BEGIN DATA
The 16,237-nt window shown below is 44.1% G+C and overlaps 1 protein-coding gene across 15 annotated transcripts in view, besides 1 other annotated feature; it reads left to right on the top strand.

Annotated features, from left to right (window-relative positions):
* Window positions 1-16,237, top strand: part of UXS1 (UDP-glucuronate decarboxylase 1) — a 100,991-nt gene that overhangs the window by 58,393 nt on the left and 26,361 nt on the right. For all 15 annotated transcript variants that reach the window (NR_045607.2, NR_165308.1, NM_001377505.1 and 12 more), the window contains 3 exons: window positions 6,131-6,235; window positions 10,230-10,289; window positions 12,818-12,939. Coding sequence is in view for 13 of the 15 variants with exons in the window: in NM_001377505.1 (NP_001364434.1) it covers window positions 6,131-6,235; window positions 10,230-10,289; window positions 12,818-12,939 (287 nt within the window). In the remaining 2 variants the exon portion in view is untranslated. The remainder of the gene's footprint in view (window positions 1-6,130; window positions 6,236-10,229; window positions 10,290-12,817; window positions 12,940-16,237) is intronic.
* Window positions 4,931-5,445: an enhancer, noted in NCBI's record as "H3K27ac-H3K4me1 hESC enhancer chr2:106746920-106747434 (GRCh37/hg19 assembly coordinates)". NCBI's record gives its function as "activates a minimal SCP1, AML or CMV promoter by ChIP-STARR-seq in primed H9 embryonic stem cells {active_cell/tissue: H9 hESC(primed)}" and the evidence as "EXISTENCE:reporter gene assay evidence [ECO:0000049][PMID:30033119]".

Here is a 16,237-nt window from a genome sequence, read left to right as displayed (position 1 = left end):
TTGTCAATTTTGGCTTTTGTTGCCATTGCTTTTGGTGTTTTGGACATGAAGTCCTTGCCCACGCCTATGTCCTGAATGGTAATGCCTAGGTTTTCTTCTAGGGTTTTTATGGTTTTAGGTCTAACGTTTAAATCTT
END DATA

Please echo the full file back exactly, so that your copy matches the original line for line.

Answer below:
The 16,237-nt window shown below is 44.1% G+C and overlaps 1 protein-coding gene across 15 annotated transcripts in view, besides 1 other annotated feature; it reads left to right on the top strand.

Annotated features, from left to right (window-relative positions):
* Window positions 1-16,237, top strand: part of UXS1 (UDP-glucuronate decarboxylase 1) — a 100,991-nt gene that overhangs the window by 58,393 nt on the left and 26,361 nt on the right. For all 15 annotated transcript variants that reach the window (NR_045607.2, NR_165308.1, NM_001377505.1 and 12 more), the window contains 3 exons: window positions 6,131-6,235; window positions 10,230-10,289; window positions 12,818-12,939. Coding sequence is in view for 13 of the 15 variants with exons in the window: in NM_001377505.1 (NP_001364434.1) it covers window positions 6,131-6,235; window positions 10,230-10,289; window positions 12,818-12,939 (287 nt within the window). In the remaining 2 variants the exon portion in view is untranslated. The remainder of the gene's footprint in view (window positions 1-6,130; window positions 6,236-10,229; window positions 10,290-12,817; window positions 12,940-16,237) is intronic.
* Window positions 4,931-5,445: an enhancer, noted in NCBI's record as "H3K27ac-H3K4me1 hESC enhancer chr2:106746920-106747434 (GRCh37/hg19 assembly coordinates)". NCBI's record gives its function as "activates a minimal SCP1, AML or CMV promoter by ChIP-STARR-seq in primed H9 embryonic stem cells {active_cell/tissue: H9 hESC(primed)}" and the evidence as "EXISTENCE:reporter gene assay evidence [ECO:0000049][PMID:30033119]".

Here is a 16,237-nt window from a genome sequence, read left to right as displayed (position 1 = left end):
TTGTCAATTTTGGCTTTTGTTGCCATTGCTTTTGGTGTTTTGGACATGAAGTCCTTGCCCACGCCTATGTCCTGAATGGTAATGCCTAGGTTTTCTTCTAGGGTTTTTATGGTTTTAGGTCTAACGTTTAAATCTT